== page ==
The New Basement Tapes is an American/British musical group made up of members Jim James, Elvis Costello, Marcus Mumford, Taylor Goldsmith, and Rhiannon Giddens. The group is best known for Lost on the River: The New Basement Tapes, their 2014 album which consists of tracks based on uncovered lyrics handwritten by Bob Dylan in 1967. The group is also featured in the 2014 SHOWTIME documentary Lost Songs: The Basement Tapes Continued.
Dylan’s publisher contacted producer T-Bone Burnett regarding the box of handwritten lyrics that had been found, dating back to Dylan’s Basement Tapes days, and asked if he had any interest in doing something with them. As soon as Burnett was assured that Dylan was on board with the project, he agreed to it. Burnett selected his band based on their talent and collaborative style, as well as their interest as “musical archaeologists.” Each member of the group was sent the collection of lyrics, and each arrived at recording session with a selection of tunes, some having set only some of the lyrics, others having set all of them. Not wishing to encourage competition, the group decided to record all the tunes, including multiple settings of the same lyrics. Of the resulting 40 tracks, 20 are included on the present album.
The Original Basement Tapes
Among Bob Dylan’s many cultural milestones, the legendary Basement Tapes–dozens of songs written and recorded by Dylan in 1967, backed by members of his touring ensemble who would later achieve their own fame as The Band–have fascinated and enticed successive generations of musicians, fans and cultural critics alike. Having transformed music and culture during the preceding five years, Dylan had reached unparalleled heights by the mid-1960s through the release of three historic albums, the groundbreaking single, “Like a Rolling Stone”, a controversial and legendary “electric” performance at the Newport Folk Festival and wildly polarizing tours of the United States, Europe and the United Kingdom. Dylan’s mercurial rise and prodigious body of work in that decade came to an abrupt end in July, 1966 when it was reported that he had nearly been killed in a motorcycle accident in upstate New York.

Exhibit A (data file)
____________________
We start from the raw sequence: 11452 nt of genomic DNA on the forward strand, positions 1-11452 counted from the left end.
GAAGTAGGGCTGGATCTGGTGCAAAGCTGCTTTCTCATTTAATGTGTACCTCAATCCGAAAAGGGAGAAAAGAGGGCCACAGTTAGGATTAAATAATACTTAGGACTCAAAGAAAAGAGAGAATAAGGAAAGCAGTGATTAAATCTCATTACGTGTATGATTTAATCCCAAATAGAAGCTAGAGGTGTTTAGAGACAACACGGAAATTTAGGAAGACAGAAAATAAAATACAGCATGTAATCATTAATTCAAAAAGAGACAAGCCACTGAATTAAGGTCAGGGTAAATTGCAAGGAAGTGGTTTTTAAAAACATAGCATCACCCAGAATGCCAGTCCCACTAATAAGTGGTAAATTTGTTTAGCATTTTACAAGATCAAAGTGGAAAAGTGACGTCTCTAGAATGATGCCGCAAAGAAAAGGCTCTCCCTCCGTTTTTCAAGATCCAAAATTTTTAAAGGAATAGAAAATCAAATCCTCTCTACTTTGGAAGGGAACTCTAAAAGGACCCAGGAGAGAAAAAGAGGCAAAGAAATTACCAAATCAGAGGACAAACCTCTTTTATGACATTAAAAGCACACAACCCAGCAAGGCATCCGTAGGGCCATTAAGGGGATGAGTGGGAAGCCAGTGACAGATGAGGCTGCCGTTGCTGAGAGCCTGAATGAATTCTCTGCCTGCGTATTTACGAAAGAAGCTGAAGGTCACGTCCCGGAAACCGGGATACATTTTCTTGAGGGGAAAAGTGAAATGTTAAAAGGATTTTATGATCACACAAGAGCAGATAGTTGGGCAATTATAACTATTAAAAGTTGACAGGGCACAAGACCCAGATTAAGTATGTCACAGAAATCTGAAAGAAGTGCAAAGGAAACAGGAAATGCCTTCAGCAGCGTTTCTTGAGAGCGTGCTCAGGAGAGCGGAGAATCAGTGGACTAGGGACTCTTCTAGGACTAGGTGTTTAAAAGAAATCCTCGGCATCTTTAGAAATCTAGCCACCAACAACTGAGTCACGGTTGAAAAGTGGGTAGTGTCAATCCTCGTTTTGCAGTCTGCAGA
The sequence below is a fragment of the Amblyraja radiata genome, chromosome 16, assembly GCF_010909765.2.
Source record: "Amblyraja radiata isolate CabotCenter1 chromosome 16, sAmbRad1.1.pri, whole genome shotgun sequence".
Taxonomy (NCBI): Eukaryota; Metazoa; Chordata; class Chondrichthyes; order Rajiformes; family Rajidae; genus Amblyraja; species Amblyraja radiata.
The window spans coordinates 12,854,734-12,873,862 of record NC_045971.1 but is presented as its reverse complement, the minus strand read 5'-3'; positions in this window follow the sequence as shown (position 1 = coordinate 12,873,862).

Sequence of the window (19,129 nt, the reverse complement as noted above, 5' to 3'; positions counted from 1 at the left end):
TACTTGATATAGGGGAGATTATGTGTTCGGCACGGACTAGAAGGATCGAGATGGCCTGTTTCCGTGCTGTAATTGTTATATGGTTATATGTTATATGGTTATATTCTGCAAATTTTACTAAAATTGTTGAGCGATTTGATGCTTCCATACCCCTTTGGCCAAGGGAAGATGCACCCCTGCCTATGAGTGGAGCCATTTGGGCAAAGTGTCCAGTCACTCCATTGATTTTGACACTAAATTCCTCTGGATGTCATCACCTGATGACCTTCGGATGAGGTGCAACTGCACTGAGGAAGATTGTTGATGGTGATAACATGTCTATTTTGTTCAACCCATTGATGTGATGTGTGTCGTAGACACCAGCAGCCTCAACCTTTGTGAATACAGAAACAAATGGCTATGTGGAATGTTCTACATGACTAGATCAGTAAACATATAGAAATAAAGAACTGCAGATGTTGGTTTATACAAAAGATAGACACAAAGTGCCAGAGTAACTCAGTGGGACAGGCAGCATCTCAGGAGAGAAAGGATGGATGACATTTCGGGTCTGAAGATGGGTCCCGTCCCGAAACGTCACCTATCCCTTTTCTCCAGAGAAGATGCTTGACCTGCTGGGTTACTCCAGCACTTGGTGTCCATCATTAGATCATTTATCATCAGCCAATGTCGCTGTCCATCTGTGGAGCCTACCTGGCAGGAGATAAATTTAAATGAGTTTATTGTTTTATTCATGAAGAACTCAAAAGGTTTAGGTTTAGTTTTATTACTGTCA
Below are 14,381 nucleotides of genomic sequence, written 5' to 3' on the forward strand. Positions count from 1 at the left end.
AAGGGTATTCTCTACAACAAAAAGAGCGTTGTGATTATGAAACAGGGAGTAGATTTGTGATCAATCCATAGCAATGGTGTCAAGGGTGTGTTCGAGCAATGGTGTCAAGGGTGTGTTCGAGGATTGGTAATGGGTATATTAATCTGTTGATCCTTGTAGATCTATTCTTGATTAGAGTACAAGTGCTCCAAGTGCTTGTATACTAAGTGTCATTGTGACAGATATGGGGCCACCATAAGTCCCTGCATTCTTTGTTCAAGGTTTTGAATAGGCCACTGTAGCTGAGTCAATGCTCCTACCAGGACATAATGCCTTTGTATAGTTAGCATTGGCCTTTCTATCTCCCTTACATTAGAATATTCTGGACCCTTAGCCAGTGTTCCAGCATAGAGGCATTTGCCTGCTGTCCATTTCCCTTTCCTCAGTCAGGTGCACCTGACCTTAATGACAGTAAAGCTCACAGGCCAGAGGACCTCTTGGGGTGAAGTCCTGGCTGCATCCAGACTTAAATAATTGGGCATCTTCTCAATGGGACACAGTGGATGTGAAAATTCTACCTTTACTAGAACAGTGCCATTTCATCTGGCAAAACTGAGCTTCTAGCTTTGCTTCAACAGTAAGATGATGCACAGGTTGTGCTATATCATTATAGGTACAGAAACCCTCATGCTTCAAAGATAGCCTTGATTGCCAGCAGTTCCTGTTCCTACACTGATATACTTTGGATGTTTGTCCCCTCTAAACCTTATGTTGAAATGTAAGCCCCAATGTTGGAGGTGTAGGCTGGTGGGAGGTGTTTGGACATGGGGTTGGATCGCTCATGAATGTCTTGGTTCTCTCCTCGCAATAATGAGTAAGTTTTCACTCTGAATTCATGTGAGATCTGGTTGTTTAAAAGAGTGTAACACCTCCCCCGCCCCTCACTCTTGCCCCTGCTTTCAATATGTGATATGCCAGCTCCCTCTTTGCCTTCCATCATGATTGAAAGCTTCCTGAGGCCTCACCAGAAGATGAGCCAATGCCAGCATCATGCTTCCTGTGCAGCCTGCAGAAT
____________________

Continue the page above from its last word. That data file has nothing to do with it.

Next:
Recovering from his injuries and away from the public eye for the first time in years, Dylan ensconced himself, along with Robbie Robertson, Rick Danko, Richard Manuel, Garth Hudson and, later, Levon Helm, in the basement of a small house in West Saugerties, New York–dubbed “Big Pink” by the group. This collective recorded more than a hundred songs over the next several months–traditional covers, wry and humorous ditties, off-the cuff performances and dozens of newly-written Bob Dylan songs, including “I Shall Be Released,” “The Mighty Quinn,” “Tears of Rage,” and “You Ain’t Goin’ Nowhere.”
When rumors and rare acetates of some of these recordings began surfacing, an album mysteriously titled Great White Wonder began showing up in record shops around the country in 1969 as one of the very first bootleg records. The actual recordings, however, remained commercially unavailable until 1975, when Columbia Records released 16 of them on The Basement Tapes album.
Lost on the River: The New Basement Tapes
Youtube Channel: The New Basement Tapes